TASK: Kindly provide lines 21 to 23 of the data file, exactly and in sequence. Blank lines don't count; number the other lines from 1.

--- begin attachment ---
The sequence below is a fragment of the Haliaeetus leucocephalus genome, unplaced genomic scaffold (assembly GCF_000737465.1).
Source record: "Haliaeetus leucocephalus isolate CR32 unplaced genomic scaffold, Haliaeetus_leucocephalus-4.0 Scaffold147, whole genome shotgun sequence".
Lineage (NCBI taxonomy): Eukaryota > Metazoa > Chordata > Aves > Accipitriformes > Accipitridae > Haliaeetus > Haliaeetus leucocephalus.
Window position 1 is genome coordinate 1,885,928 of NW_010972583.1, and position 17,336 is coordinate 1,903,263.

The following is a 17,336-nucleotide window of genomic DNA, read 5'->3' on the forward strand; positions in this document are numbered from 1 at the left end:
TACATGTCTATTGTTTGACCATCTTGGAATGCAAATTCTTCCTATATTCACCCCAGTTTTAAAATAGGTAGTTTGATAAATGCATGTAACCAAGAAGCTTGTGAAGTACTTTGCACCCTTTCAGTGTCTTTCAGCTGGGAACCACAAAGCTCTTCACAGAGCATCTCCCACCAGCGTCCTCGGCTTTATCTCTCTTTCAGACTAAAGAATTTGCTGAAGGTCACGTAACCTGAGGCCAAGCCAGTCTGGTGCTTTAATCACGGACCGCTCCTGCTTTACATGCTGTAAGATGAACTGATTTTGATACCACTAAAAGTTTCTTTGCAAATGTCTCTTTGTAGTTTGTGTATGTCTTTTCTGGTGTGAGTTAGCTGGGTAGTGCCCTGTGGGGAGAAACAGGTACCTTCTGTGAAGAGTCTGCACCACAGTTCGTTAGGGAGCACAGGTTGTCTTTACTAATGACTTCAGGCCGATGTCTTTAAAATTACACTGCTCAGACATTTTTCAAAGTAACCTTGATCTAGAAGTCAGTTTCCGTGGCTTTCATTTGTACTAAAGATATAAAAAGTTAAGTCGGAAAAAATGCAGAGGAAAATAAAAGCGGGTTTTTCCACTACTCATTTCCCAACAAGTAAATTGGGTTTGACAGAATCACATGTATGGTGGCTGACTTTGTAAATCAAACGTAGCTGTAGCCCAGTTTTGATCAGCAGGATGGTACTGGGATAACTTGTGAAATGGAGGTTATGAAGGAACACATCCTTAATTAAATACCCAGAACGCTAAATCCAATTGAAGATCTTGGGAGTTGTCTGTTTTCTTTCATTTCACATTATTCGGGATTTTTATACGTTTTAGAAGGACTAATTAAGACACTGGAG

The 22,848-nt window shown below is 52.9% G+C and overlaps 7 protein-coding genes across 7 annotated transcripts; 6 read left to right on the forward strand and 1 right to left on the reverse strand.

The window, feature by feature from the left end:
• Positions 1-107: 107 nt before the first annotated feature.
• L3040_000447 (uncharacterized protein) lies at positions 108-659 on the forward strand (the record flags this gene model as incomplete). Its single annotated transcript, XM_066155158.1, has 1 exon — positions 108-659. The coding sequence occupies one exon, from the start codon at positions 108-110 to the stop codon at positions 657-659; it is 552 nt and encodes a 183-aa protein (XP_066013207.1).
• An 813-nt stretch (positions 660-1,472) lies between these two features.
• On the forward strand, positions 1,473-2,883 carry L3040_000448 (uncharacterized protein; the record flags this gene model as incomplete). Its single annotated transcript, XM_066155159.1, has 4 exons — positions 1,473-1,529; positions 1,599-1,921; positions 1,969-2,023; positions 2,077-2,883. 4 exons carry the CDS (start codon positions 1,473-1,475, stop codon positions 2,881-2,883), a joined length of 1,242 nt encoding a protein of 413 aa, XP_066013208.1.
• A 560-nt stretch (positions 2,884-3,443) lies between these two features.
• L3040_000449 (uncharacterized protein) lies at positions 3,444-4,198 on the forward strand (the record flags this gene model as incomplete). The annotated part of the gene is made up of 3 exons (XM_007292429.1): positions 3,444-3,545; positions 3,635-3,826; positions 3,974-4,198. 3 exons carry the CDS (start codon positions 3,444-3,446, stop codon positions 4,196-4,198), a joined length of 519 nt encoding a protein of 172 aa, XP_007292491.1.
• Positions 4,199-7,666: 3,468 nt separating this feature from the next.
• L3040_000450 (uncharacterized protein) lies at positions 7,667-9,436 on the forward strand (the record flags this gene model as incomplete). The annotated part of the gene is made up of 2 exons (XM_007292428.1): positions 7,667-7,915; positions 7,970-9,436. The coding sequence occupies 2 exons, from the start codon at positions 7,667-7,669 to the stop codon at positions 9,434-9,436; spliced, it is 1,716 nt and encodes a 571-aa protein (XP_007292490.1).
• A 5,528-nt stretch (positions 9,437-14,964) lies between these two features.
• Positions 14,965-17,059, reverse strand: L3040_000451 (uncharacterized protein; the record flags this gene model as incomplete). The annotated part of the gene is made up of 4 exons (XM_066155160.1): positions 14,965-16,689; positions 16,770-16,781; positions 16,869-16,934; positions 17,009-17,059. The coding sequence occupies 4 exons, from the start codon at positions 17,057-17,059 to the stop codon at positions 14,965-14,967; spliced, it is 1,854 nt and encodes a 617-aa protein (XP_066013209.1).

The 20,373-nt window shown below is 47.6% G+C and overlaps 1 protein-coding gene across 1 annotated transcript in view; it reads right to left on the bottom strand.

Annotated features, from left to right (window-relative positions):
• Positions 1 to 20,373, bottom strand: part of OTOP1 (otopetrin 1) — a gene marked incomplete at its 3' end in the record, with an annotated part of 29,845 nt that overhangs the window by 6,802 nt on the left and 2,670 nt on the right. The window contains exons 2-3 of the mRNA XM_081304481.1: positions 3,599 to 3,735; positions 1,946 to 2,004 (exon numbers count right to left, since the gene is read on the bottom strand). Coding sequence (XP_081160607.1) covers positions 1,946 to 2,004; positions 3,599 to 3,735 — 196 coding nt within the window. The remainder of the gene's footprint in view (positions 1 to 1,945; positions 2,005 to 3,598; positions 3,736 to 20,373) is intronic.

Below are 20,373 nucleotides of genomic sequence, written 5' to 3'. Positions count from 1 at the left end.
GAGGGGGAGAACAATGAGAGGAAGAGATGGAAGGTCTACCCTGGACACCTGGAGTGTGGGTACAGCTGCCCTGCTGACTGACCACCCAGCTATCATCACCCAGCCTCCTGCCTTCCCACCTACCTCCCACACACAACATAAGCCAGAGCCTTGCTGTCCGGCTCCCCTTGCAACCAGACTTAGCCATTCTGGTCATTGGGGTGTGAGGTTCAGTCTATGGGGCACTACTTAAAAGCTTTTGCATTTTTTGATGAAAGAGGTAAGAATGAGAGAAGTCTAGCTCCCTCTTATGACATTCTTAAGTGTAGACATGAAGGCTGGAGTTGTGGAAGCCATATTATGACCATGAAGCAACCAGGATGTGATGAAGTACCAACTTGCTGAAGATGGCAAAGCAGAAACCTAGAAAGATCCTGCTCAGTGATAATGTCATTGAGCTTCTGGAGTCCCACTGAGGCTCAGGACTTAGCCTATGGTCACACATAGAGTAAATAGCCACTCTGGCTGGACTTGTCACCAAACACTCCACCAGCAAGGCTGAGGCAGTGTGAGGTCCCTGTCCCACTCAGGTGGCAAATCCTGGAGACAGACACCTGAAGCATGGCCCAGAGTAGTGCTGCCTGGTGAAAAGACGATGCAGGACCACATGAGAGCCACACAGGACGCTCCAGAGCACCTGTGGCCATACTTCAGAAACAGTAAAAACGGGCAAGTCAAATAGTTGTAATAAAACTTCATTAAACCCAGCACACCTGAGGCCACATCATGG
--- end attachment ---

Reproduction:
• Positions 1 to 20,373, bottom strand: part of OTOP1 (otopetrin 1) — a gene marked incomplete at its 3' end in the record, with an annotated part of 29,845 nt that overhangs the window by 6,802 nt on the left and 2,670 nt on the right. The window contains exons 2-3 of the mRNA XM_081304481.1: positions 3,599 to 3,735; positions 1,946 to 2,004 (exon numbers count right to left, since the gene is read on the bottom strand). Coding sequence (XP_081160607.1) covers positions 1,946 to 2,004; positions 3,599 to 3,735 — 196 coding nt within the window. The remainder of the gene's footprint in view (positions 1 to 1,945; positions 2,005 to 3,598; positions 3,736 to 20,373) is intronic.

Below are 20,373 nucleotides of genomic sequence, written 5' to 3'. Positions count from 1 at the left end.
GAGGGGGAGAACAATGAGAGGAAGAGATGGAAGGTCTACCCTGGACACCTGGAGTGTGGGTACAGCTGCCCTGCTGACTGACCACCCAGCTATCATCACCCAGCCTCCTGCCTTCCCACCTACCTCCCACACACAACATAAGCCAGAGCCTTGCTGTCCGGCTCCCCTTGCAACCAGACTTAGCCATTCTGGTCATTGGGGTGTGAGGTTCAGTCTATGGGGCACTACTTAAAAGCTTTTGCATTTTTTGATGAAAGAGGTAAGAATGAGAGAAGTCTAGCTCCCTCTTATGACATTCTTAAGTGTAGACATGAAGGCTGGAGTTGTGGAAGCCATATTATGACCATGAAGCAACCAGGATGTGATGAAGTACCAACTTGCTGAAGATGGCAAAGCAGAAACCTAGAAAGATCCTGCTCAGTGATAATGTCATTGAGCTTCTGGAGTCCCACTGAGGCTCAGGACTTAGCCTATGGTCACACATAGAGTAAATAGCCACTCTGGCTGGACTTGTCACCAAACACTCCACCAGCAAGGCTGAGGCAGTGTGAGGTCCCTGTCCCACTCAGGTGGCAAATCCTGGAGACAGACACCTGAAGCATGGCCCAGAGTAGTGCTGCCTGGTGAAAAGACGATGCAGGACCACATGAGAGCCACACAGGACGCTCCAGAGCACCTGTGGCCATACTTCAGAAACAGTAAAAACGGGCAAGTCAAATAGTTGTAATAAAACTTCATTAAACCCAGCACACCTGAGGCCACATCATGG